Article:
PREVIEW – Firing 99 – December 2018
Firing 99 was one of the very best we’ve ever had, which came as something of a surprise. After all, we hadn’t fired the dear old salt kiln for an entire year, and it’s all too easy to forget how to finesse the making, packing, and firing – especially as I get older! Furthermore, the actual firing was tough as the temperature got stuck half way through, but, after a heroic struggle, we eventually rode the wave of heat all the way to the back of the kiln, and finished with a flourish.
Doubt, that dreaded curse, always creeps in during the purgatory of the cool down, when a third of a year’s work is entombed for a very long week, and you begin to fear the worst while simultaneously hoping for the best. The wait messes with your head.
Mercifully, as soon as we started peeking into the kiln, it became clear there were plenty of beauties, and now we’ve unloaded, cleaned, and washed them, they’re preening themselves down in the barn waiting for you to admire them and take them home!
How did the kiln manage to produce so many lovely salt-glazed pots with their rich colors and textures? Pots for daily use, easy on the eye and in the hand, pots for the mantel or the bookshelf to adorn a room, and big pots to place prominently indoors or out?
Perhaps it was the long gap between firing the old kiln that obliged us all to concentrate even harder than usual and will our way to beautiful pots. Or, perhaps it was the kiln herself: saddened by being neglected, she decided to show us what she could do.
Of course we all had to do the work and make the pots, so credit must go where credit is due. Now that Hamish and Stillman have been here almost four years, they’re making lovely, mature pots. It’s a delight to be part of this happy, tight-knit team, and witness their combined progress and enthusiasm. Thank you guys!
Sadly, however, this is Hamish’s penultimate firing, and it’ll be very sad when he leaves after the 100th firing in the spring – we’ll particularly miss the endless cups of tea!
These last few weeks we’ve also been graced by the arrival of a young, third generation, Japanese potter, Yoshiya Ohta, from Koishiwara in Kyushu, whose father, Tomitaka, was here for a few weeks 25 years ago. Yoshiya won’t be with us long, but he arrived just in time to make a few sweet pots, and, as you might expect, an extra pair of willing and skilled hands is most welcome.
We all look forward to seeing you this weekend and next!
This is my penultimate firing at the Hewitt Pottery. So I have only one more cycle of making left to hone my skills before heading off on my own.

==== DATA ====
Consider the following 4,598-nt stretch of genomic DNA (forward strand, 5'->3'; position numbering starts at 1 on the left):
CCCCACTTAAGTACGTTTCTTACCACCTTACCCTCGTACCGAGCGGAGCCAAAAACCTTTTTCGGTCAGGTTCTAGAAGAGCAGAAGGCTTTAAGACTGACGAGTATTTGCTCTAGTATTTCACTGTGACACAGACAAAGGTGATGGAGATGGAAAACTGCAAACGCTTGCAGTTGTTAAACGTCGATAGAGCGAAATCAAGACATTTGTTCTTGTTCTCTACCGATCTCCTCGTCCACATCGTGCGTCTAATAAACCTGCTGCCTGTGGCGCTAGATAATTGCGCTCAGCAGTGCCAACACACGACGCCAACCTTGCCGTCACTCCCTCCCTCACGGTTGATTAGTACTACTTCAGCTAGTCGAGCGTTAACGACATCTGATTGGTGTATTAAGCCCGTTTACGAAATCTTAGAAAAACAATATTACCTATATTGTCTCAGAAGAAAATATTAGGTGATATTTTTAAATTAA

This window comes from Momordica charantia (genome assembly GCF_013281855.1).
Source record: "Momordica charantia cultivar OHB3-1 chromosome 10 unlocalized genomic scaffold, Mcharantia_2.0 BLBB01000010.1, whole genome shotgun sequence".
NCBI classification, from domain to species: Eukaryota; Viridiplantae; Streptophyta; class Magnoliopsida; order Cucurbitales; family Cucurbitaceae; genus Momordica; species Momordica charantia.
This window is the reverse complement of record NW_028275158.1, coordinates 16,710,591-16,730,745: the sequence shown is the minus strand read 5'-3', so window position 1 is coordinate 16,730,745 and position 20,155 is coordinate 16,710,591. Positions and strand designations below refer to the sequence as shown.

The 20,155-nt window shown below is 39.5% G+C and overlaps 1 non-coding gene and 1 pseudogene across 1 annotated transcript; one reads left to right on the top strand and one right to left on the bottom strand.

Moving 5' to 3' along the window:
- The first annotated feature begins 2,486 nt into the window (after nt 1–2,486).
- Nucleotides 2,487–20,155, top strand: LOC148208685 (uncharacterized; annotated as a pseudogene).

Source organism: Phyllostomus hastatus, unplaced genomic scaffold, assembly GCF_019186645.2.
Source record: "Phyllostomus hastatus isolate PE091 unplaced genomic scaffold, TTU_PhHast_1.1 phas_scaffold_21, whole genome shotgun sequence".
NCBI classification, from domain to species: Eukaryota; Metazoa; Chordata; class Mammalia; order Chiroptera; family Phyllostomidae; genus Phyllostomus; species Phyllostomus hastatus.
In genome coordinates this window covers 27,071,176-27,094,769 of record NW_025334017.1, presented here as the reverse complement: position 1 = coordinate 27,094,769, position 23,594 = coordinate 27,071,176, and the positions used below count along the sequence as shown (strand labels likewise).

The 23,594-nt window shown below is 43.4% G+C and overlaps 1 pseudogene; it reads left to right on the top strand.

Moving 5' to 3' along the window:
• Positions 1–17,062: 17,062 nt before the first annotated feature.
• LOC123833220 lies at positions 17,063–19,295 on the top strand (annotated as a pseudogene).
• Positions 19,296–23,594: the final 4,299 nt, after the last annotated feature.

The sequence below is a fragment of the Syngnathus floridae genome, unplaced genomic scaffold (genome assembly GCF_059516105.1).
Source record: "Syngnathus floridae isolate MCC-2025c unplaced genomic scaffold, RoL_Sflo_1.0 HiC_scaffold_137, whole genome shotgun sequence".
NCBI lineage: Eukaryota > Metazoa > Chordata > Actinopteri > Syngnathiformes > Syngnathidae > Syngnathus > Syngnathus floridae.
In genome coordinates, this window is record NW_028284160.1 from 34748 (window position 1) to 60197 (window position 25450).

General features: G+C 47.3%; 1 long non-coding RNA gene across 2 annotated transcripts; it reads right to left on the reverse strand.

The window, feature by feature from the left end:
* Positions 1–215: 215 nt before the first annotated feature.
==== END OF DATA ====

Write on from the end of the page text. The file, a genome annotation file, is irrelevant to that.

It has been a satisfying cycle of making in many ways. Shapes which were entirely unattainable in the beginning of my apprenticeship have become familiar, and at least somewhat attainable! Mark’s pitchers, for example, have always held a special allure to me. When I first met Mark in Italy at a ceramics school called La Meridiana, I knew he took apprentices and I was definitely intrigued, but it wasn’t until I saw him throwing pitchers that I knew I wanted to work here. His pitchers are devilishly difficult to throw. They are even harder to throw thin and balanced enough to feel empty when they are actually empty! I am getting there but every one is still a challenge.
It has been an absolute pleasure to have Yoshiya Ohta here, visiting from Japan. He has been invaluable in helping us load, fire and unload the salt kiln over the last month. His energy and enthusiasm have lightened the sometimes onerous physical demands of the process.
Big hands are capable of tiny things.
Recently, I’ve been getting excited about the little things, a little belly, a slight curve, and pots so small I can fit a pile of them in my hand.
When it was finally time to make the 1/4lb pots for this firing, I decided I wanted to go a step further than I had before, adding some new shapes, some more intricate designs, maybe even put a tiny handle on some.
It was an extremely fun challenge. I’m excited to keep pushing myself smaller. Hopefully, next sale I’ll have some tiny bottles and pitchers to show for it.
I made lots of regular sized pots too, mugs, pitchers, and jars, and I’m really happy with the way they turned out.
Hello. My name is Yoshiya Ohta. My father is a potter and 25 years ago he worked with Mr. Mark. I will study at Mr. Mark’s work place for three months.